This led us to cre­at­ing a new pro­gramme of learn­ing to build ca­pa­bil­ity in pro­fes­sional coach­ing in New Zealand.


The IMNZ pro­gramme in pro­fes­sional coach­ing is for those with some knowl­edge or ex­pe­ri­ence of coach­ing, ei­ther in an in­for­mal or for­mal con­text. This could be ex­pe­ri­ence of be­ing coached as well as of do­ing coach­ing. You might want to de­velop coach­ing skills for use as part of your man­age­ment role, or as a pro­fes­sional coach.

De­signed to give in­ten­sive train­ing to new ex­ec­u­tive coaches and de­liv­ered over six days, the pro­gramme is fa­cil­i­tated by ex­pe­ri­enced in­ter­na­tional coach­ing spe­cial­ists.

TU­TOR PRO­FILES: Dr Pa­tri­cia Bos­sons

Pa­tri­cia is the di­rec­tor of ex­ec­u­tive qual­i­fi­ca­tions at Massey Busi­ness School. She works pri­mar­ily in the area of ex­ec­u­tive education, de­sign­ing, de­vel­op­ing and de­liv­er­ing coach­ing, lead­er­ship and per­sonal de­vel­op­ment pro­grammes.

She has worked as a coach her­self for more than 20 years, and set up the Cen­tre for Coach­ing and Be­havioural Change at Hen­ley Busi­ness School in the UK in 2004. She teaches on the Masters in Ad­vanced Lead­er­ship Prac­tice.

Pa­tri­cia is a char­tered psy­chol­o­gist and As­so­ciate Fel­low of the Bri­tish Psy­cho­log­i­cal So­ci­ety, and a board di­rec­tor of the As­so­ci­a­tion of Pro­fes­sional Ex­ec­u­tive Coach­ing and Su­per­vi­sion (APECS).

Her re­search in­ter­ests in­clude per­son­al­ity and in­di­vid­ual dif­fer­ences, and coach­ing in dif­fer­ent cul­tures, she works in­ter­na­tion­ally in a num­ber of dif­fer­ent coun­tries around the globe, and is a res­i­dent of both the UK and New Zealand. The sec­ond edi­tion of her book, Coach­ing Essentials (Bos­sons, Kourdi and Sar­tain, 2009) was pub­lished in Au­gust 2012. Her lat­est book Coach­ing for Lead­er­ship, In­sights from Neu­ro­science, was pub­lished in March 2015.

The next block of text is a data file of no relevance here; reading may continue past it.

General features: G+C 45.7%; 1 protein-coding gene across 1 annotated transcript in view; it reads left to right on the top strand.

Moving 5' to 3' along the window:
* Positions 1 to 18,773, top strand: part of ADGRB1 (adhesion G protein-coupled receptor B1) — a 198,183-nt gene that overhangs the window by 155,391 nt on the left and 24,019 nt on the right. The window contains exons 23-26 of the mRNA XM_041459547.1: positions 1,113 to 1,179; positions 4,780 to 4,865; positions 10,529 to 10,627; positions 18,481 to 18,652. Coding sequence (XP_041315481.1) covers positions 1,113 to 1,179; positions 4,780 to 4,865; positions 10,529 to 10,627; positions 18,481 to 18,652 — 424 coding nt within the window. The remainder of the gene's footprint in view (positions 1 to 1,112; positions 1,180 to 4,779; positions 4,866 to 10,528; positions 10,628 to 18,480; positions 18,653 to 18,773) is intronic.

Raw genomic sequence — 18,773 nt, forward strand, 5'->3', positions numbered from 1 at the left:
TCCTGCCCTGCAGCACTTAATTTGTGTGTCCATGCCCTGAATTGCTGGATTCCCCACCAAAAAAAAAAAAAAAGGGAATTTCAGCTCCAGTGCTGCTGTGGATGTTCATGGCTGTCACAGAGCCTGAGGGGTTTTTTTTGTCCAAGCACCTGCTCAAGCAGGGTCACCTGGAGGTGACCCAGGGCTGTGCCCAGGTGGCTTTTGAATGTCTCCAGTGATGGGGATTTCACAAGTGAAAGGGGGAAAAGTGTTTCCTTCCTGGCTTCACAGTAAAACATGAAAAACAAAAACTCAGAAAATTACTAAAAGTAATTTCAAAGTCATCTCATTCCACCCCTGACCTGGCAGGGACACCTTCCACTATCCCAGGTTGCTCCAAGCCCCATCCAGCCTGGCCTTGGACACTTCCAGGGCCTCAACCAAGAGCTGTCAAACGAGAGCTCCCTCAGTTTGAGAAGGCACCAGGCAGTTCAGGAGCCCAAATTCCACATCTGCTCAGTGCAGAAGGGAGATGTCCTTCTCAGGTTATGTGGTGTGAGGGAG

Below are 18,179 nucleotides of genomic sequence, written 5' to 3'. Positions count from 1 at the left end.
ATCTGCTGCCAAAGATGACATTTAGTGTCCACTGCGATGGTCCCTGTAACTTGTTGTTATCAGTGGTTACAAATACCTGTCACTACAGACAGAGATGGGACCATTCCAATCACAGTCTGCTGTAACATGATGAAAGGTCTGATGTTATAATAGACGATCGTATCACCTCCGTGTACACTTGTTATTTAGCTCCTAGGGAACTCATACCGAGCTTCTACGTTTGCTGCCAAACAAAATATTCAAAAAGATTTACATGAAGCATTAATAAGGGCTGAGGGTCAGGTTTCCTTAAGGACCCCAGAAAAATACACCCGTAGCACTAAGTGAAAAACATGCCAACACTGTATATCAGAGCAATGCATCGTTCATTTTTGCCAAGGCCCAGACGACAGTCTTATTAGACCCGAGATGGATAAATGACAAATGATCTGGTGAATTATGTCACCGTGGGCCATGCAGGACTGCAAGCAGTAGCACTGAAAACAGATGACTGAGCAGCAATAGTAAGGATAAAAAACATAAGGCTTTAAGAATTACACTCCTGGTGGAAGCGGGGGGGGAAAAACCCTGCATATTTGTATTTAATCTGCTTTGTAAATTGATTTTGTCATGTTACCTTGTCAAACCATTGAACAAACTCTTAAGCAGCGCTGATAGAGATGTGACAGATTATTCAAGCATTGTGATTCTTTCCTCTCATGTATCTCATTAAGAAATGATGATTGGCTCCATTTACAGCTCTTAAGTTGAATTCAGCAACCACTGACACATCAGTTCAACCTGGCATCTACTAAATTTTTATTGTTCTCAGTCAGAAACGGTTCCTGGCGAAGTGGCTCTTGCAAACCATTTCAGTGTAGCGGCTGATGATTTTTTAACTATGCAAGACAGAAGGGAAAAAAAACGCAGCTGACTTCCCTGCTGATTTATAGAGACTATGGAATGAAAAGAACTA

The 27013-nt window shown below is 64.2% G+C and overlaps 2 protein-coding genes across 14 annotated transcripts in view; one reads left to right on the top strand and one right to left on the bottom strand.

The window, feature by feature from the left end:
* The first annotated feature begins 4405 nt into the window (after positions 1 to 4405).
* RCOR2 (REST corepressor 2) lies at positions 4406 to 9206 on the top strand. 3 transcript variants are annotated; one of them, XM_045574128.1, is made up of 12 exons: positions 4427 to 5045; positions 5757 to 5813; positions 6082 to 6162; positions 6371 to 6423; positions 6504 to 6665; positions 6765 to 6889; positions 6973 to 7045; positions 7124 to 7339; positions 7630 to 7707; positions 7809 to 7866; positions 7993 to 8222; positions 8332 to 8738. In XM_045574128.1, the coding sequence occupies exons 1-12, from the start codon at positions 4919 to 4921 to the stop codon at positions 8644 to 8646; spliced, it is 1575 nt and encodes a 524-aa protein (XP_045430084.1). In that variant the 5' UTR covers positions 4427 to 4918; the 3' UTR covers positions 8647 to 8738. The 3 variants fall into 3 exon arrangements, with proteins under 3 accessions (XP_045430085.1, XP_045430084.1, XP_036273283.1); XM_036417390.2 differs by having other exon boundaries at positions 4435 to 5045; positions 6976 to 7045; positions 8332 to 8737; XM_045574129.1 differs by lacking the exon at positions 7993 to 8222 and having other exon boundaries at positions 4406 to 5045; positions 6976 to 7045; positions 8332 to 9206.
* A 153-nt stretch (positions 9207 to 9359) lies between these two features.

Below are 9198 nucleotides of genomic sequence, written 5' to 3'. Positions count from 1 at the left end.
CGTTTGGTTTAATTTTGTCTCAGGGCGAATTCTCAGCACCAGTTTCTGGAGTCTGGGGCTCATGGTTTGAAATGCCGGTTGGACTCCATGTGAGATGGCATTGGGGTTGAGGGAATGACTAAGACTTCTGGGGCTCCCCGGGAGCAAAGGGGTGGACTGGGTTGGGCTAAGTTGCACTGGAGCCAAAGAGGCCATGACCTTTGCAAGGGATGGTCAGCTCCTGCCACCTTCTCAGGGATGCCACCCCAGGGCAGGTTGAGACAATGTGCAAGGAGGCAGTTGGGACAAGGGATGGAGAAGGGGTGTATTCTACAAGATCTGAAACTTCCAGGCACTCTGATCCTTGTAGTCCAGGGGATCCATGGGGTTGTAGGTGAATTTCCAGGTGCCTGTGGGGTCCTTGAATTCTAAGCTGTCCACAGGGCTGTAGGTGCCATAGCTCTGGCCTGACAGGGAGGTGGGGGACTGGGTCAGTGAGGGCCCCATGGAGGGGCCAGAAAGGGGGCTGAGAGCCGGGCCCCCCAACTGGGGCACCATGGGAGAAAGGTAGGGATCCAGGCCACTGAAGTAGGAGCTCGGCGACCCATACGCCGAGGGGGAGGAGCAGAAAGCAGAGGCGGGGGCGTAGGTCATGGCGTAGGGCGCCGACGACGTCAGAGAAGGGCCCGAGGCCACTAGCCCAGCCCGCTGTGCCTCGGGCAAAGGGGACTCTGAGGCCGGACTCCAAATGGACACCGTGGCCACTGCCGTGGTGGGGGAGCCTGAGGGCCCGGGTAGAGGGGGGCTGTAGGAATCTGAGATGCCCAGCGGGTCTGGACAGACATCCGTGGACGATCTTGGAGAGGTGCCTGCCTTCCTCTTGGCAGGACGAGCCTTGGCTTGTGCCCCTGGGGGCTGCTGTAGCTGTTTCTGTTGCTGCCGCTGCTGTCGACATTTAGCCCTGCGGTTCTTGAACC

Denis Sar­tain

Denis has an es­tab­lished rep­u­ta­tion as a top-level coach and tu­tor, work­ing with a prag­matic and prac­ti­cal fo­cus based on his own ex­pe­ri­ences in the in­ter­na­tional busi­ness world.

He is as­so­ciate fac­ulty and as­so­ciate client di­rec­tor at Hen­ley Busi­ness School, where he specialises in lead­er­ship and team de­vel­op­ment and coach­ing. Re­cent clients have in­cluded Sin­ga­pore Civil Ser­vice Col­lege, South African Rev­enue Ser­vice and The Gen­eral Sec­re­tariat of Abu Dhabi. He coaches and runs lead­er­ship pro­grammes at se­nior team and board level in a wide range of blue chip or­gan­i­sa­tions, and pub­lic and pri­vate sec­tor com­pa­nies.

Denis specialises in mul­ti­cul­tural and global lead­er­ship and coach­ing. His first book, Coach­ing Essentials was pub­lished by A& C Black in 2009, and his sec­ond – a book on manag­ing stress in the cor­po­rate en­vi­ron­ment, Un­der Pres­sure was pub­lished by Marshall Cavendish in Novem­ber 2010. His is a co-au­thor with Pa­tri­cia of Coach­ing for Lead­er­ship, In­sights from Neu­ro­science. To find out more about this new pro­gramme call our team on 09 303 9100 or visit for more in­for­ma­tion.